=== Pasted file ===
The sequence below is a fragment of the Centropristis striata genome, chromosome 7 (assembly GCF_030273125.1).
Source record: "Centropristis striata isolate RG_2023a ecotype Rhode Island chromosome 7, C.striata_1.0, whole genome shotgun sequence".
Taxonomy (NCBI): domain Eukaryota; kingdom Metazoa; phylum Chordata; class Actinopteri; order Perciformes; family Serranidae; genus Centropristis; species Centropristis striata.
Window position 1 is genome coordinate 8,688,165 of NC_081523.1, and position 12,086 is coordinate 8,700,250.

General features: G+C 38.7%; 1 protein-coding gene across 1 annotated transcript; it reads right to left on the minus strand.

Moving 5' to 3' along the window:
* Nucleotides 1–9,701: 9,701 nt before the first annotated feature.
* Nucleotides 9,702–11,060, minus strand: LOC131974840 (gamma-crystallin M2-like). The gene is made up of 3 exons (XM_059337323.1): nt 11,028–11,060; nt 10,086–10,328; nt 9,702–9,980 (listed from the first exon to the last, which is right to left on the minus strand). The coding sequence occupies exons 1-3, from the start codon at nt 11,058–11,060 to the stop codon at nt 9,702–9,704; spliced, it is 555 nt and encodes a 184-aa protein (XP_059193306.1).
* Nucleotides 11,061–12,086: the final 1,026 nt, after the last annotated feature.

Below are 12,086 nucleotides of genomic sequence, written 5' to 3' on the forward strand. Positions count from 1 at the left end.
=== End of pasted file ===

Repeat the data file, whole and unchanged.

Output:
The sequence below is a fragment of the Centropristis striata genome, chromosome 7 (assembly GCF_030273125.1).
Source record: "Centropristis striata isolate RG_2023a ecotype Rhode Island chromosome 7, C.striata_1.0, whole genome shotgun sequence".
Taxonomy (NCBI): domain Eukaryota; kingdom Metazoa; phylum Chordata; class Actinopteri; order Perciformes; family Serranidae; genus Centropristis; species Centropristis striata.
Window position 1 is genome coordinate 8,688,165 of NC_081523.1, and position 12,086 is coordinate 8,700,250.

General features: G+C 38.7%; 1 protein-coding gene across 1 annotated transcript; it reads right to left on the minus strand.

Moving 5' to 3' along the window:
* Nucleotides 1–9,701: 9,701 nt before the first annotated feature.
* Nucleotides 9,702–11,060, minus strand: LOC131974840 (gamma-crystallin M2-like). The gene is made up of 3 exons (XM_059337323.1): nt 11,028–11,060; nt 10,086–10,328; nt 9,702–9,980 (listed from the first exon to the last, which is right to left on the minus strand). The coding sequence occupies exons 1-3, from the start codon at nt 11,058–11,060 to the stop codon at nt 9,702–9,704; spliced, it is 555 nt and encodes a 184-aa protein (XP_059193306.1).
* Nucleotides 11,061–12,086: the final 1,026 nt, after the last annotated feature.

Below are 12,086 nucleotides of genomic sequence, written 5' to 3' on the forward strand. Positions count from 1 at the left end.